Though rare, Botox can cause headaches and bruising at the injection site. For the record, I’ve only bruised one time in several years and it was fine by the next day. Then there’s also the “very rare” side effects of nausea, neck pain, allergic reactions, minor loss of speech, and eyelid or eyebrow ptosis. Again, these side effects are very rare and I don’t know anyone personally who has had any of these…not to say it doesn’t ever happen though.
Yeah, Botox ain’t cheap. You’ll likely be able to find “deal” but I highly recommend that you don’t do discount Botox. A good rule of thumb is that any doctor or aesthetician who is really, really good at injectables doesn’t need to put their services on sale. Sorry. Also, if you decide you want to start early and do preventative Botox, that total cost is going to be even higher.
We don’t really know what the future will hold
The fact of the matter is that Botox injections are relatively new. There aren’t any 80-year-olds walking around like “I’ve been doing Botox for 30 years and look at how good my face looks.” Even though Botox is FDA approved, we don’t really know what will be discovered down the line and it’s important to know that.
It’s not permanent
Like I mentioned earlier, the fact that Botox isn’t permanent could be both a pro and a con. The con of Botox not being permanent is really just the cost and, of course, the inconvenience of having to do the Botox injections several times a year.
This is honestly my biggest con out of all of the cons. I truly believe that “youthful” faces move and if you (or your injector) go a little too far, it’s really easy to get that frozen face look.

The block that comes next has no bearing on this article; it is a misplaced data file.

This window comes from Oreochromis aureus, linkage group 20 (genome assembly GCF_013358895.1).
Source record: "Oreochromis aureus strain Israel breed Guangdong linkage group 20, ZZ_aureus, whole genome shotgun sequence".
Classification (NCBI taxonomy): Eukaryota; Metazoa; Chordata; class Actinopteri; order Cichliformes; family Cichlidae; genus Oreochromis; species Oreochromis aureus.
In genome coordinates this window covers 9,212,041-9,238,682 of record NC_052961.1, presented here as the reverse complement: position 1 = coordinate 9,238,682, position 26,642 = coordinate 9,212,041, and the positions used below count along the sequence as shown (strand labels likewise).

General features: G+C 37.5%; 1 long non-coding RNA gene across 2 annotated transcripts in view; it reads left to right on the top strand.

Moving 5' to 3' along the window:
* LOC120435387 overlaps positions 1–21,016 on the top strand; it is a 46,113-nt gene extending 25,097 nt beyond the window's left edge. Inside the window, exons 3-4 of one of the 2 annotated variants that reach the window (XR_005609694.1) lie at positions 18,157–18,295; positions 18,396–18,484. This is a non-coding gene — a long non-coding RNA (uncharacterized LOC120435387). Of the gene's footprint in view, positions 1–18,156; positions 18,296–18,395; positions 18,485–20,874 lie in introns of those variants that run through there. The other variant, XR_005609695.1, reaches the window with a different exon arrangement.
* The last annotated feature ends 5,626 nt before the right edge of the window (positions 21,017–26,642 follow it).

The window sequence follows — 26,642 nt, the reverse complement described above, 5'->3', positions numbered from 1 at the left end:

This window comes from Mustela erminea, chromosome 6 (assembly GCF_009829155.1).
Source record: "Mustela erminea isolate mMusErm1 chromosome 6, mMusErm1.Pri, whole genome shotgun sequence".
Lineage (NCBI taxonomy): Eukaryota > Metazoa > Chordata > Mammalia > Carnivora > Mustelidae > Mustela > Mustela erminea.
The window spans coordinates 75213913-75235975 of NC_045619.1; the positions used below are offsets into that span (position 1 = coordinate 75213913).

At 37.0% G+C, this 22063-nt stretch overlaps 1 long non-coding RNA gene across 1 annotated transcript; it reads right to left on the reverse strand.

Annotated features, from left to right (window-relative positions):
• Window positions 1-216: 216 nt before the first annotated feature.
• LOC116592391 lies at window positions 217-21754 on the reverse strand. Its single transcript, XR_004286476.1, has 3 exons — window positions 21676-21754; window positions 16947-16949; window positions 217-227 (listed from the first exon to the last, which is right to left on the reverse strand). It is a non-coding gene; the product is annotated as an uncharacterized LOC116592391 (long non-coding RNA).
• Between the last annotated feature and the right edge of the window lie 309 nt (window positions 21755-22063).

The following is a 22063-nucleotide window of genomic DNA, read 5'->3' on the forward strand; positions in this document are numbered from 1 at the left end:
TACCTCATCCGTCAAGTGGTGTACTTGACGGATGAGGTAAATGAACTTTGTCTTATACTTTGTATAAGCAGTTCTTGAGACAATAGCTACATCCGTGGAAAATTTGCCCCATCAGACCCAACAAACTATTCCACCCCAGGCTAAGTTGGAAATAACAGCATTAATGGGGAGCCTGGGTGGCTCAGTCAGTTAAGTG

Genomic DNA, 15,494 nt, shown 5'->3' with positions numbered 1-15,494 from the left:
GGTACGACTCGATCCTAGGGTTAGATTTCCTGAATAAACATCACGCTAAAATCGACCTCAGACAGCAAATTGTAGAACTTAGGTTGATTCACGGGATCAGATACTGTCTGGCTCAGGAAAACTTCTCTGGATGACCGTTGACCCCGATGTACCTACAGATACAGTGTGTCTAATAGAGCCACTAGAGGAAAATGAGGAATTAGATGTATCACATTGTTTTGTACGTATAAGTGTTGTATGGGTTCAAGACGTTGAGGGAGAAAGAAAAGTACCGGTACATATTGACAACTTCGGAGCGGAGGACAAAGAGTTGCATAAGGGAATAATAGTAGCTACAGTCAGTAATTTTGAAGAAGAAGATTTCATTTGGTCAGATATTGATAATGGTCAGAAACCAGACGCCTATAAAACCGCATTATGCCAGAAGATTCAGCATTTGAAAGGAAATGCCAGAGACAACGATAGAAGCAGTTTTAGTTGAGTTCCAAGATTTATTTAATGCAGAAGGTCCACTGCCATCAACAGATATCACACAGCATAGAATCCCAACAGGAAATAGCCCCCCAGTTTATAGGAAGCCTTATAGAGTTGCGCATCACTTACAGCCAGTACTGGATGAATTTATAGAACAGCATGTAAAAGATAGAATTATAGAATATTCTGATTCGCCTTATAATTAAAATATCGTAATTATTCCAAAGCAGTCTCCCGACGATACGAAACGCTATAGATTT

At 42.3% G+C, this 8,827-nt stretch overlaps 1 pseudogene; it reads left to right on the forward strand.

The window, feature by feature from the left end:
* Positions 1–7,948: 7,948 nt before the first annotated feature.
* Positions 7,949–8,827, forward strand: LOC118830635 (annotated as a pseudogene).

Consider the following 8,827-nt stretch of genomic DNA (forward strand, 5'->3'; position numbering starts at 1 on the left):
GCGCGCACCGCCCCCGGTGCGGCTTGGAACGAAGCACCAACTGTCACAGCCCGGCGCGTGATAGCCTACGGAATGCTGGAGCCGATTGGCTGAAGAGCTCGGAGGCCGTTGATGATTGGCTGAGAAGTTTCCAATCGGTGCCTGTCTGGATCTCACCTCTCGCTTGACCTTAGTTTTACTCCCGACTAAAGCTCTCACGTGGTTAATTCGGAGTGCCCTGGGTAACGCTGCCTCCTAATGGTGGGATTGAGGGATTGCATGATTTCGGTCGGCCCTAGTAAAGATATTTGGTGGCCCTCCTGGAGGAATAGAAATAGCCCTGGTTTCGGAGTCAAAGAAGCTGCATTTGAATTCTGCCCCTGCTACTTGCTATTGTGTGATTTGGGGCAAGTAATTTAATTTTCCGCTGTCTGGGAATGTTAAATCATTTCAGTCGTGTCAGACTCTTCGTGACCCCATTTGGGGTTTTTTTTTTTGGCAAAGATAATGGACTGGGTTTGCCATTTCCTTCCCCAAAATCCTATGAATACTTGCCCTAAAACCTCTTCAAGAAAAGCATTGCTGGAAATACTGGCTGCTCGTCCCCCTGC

Have you ever seen a person and thought “they could be 45 or 65. I have no idea?” That’s it. That’s frozen face.
How does Botox work?
According to WebMD, Botox works to block signals from the nerves to the muscles. The injected muscle can’t contract, and that then makes lines and wrinkles relax and soften in the face.
When to start getting Botox?
I kind of hate answering this question because it really a personal decision. That said, I do wish that I had started a little earlier as a bit of a preventative measure in my late twenties (I was 32 when I started).
Where to get Botox?
This is where I might get a little controversial. I really, really, really recommend that you see a board certified dermatologist for any cosmetic procedure, but especially for injectables like Botox or filler. I know, I know. A lot of people have found amazing aestheticians that they love, but the way I look at it is this: it’s my face. I want the best of the best treating my face, and a derm is quite obviously a LOT more qualified to be doing cosmetic procedures.
Even if you do decide to ignore me (please don’t!), I do recommend always speaking with a doctor before you try any cosmetic procedure. (end rant)
Should you get Botox?
I would absolutely never tell anyone that they SHOULD get Botox, you know? It’s really a personal choice that every person needs to make for themself. That said, if you have crow’s feet or lines and wrinkles, Botox really will help.